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Publication numberUS7626285 B2
Publication typeGrant
Application numberUS 11/775,595
Publication dateDec 1, 2009
Filing dateJul 10, 2007
Priority dateJul 10, 2007
Fee statusPaid
Also published asUS20090015073
Publication number11775595, 775595, US 7626285 B2, US 7626285B2, US-B2-7626285, US7626285 B2, US7626285B2
InventorsDavid W. Lloyd
Original AssigneeThe Boeing Company
Export CitationBiBTeX, EndNote, RefMan
External Links: USPTO, USPTO Assignment, Espacenet
RF switch telemetry system and method
US 7626285 B2
Abstract
The position of an RF switch, or switches, in a matrix switch drive system is monitored using AC rather than DC measurement techniques. Using the same wiring as the matrix switch drive system so as not to increase the size and weight of the switch installation, a low current AC signal is provided during non-actuation of the RF switch(es) to each of plural combinations of a capacitor and a microswitch serially connected across each switch coil. With the capacitor and switch coil exhibiting inverse impedance responses to increasing AC frequency, when the microswitch is open only the coil impedance is read and when the microswitch is closed only the capacitor impedance is read. Using a switch coil with an inductance of 1 henry and a capacitor with a capacitance of 0.1 farads, the difference in impedance between the microswitch ON and OFF states is an easily detectable two orders of magnitude.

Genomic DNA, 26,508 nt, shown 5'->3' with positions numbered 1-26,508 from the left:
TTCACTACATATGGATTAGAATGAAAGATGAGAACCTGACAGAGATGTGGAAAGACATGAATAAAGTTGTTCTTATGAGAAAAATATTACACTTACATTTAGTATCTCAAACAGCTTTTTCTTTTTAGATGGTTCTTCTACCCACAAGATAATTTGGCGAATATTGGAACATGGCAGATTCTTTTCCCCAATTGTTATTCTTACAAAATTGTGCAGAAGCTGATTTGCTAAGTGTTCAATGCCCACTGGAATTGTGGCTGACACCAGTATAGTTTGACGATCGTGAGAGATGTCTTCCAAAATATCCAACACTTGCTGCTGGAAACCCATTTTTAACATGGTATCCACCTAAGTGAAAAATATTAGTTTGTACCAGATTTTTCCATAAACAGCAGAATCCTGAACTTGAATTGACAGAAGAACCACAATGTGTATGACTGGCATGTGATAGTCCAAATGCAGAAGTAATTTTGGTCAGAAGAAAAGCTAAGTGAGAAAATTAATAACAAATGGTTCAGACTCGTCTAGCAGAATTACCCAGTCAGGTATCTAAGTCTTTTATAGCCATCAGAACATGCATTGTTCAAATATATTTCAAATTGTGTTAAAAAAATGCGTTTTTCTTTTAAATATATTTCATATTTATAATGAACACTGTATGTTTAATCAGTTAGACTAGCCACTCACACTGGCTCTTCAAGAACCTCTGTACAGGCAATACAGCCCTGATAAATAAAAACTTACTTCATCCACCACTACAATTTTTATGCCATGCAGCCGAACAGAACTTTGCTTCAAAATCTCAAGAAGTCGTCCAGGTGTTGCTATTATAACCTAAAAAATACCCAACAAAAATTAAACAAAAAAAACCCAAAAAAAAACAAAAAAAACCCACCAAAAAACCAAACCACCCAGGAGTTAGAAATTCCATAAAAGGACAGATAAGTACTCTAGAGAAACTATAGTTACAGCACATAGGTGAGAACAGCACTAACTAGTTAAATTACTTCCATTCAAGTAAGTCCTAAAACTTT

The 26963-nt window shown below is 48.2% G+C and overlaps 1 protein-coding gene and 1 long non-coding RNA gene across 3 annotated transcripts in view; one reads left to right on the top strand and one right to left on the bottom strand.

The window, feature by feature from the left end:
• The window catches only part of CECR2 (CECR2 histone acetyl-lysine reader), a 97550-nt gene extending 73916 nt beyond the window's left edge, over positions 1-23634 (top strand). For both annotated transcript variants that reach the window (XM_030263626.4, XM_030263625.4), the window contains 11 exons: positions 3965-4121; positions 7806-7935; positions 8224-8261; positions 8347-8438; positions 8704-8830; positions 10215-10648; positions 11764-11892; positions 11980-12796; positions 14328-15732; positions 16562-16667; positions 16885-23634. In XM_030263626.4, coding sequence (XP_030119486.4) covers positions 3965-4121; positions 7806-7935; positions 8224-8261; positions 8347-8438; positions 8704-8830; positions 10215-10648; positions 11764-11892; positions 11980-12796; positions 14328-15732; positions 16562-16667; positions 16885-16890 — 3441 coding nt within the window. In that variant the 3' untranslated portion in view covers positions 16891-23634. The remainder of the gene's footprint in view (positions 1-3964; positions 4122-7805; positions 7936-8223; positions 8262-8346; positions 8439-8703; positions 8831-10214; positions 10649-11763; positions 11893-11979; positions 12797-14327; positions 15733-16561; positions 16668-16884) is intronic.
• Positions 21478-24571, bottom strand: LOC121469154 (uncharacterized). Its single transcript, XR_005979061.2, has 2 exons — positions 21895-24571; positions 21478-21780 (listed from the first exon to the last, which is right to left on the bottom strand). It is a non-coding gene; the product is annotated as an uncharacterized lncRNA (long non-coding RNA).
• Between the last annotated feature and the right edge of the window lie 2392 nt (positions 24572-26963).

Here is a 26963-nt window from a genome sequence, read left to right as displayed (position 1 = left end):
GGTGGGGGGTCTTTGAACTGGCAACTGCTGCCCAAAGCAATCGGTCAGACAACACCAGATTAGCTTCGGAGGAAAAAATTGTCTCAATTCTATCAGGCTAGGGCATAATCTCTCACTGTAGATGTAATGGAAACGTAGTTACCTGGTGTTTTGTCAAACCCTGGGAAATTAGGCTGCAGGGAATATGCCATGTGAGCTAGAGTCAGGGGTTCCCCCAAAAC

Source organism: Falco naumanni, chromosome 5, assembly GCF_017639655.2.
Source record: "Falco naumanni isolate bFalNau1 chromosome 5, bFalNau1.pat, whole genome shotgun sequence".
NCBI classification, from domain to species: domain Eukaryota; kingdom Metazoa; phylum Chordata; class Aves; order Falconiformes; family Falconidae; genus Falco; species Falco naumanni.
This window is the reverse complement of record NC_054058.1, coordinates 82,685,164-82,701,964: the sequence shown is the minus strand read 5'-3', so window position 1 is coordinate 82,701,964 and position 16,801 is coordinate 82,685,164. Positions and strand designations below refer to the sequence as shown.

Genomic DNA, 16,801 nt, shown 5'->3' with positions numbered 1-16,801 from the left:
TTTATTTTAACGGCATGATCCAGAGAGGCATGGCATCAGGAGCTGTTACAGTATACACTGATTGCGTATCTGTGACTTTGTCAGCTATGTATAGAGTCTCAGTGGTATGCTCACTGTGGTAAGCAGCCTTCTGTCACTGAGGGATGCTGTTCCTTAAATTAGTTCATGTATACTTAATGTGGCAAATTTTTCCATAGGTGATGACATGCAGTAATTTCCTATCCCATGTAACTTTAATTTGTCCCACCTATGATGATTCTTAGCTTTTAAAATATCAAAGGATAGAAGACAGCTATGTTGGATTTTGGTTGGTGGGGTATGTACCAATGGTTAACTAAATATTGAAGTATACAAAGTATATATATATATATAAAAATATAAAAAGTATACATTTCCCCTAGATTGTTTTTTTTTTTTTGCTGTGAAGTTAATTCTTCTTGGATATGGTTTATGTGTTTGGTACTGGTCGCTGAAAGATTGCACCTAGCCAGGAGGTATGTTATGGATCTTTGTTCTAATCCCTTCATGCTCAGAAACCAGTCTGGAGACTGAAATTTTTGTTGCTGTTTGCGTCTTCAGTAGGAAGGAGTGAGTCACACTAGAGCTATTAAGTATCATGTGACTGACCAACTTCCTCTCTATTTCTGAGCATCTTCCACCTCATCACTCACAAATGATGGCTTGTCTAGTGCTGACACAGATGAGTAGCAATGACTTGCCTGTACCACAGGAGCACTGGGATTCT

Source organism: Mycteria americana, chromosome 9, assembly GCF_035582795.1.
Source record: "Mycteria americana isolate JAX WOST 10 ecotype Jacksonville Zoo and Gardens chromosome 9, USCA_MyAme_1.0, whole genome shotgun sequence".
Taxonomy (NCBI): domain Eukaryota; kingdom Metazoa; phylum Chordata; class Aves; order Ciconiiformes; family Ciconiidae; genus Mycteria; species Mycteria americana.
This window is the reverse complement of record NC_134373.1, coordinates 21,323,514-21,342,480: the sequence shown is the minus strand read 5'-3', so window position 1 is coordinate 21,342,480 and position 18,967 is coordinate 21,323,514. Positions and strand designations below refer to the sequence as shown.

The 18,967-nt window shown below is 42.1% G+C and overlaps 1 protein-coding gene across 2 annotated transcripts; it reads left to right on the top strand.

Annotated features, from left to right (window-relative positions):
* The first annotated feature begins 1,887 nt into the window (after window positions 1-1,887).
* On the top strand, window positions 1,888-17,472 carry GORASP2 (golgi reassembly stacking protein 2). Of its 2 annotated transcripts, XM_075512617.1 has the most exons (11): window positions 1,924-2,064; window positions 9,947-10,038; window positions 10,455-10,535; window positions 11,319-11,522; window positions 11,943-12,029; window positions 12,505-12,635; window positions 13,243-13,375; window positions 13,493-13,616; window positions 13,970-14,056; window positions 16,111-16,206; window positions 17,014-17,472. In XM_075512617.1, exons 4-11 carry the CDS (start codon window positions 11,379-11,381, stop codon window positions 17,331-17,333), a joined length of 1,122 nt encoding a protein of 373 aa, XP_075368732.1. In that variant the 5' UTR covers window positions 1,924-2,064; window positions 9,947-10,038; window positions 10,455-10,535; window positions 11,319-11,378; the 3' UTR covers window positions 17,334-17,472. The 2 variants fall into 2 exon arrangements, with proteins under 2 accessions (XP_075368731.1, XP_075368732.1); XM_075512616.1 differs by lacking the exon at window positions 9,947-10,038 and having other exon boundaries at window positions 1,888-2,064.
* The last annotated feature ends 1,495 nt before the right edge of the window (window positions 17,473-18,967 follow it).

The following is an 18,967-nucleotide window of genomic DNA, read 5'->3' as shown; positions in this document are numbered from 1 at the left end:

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Claims(21)
1. Apparatus for controlling and monitoring at least one multi-position RF switch, said apparatus comprising:
plural coils disposed in said at least one RF switch, each of said coils corresponding to a position of said at least one RF switch;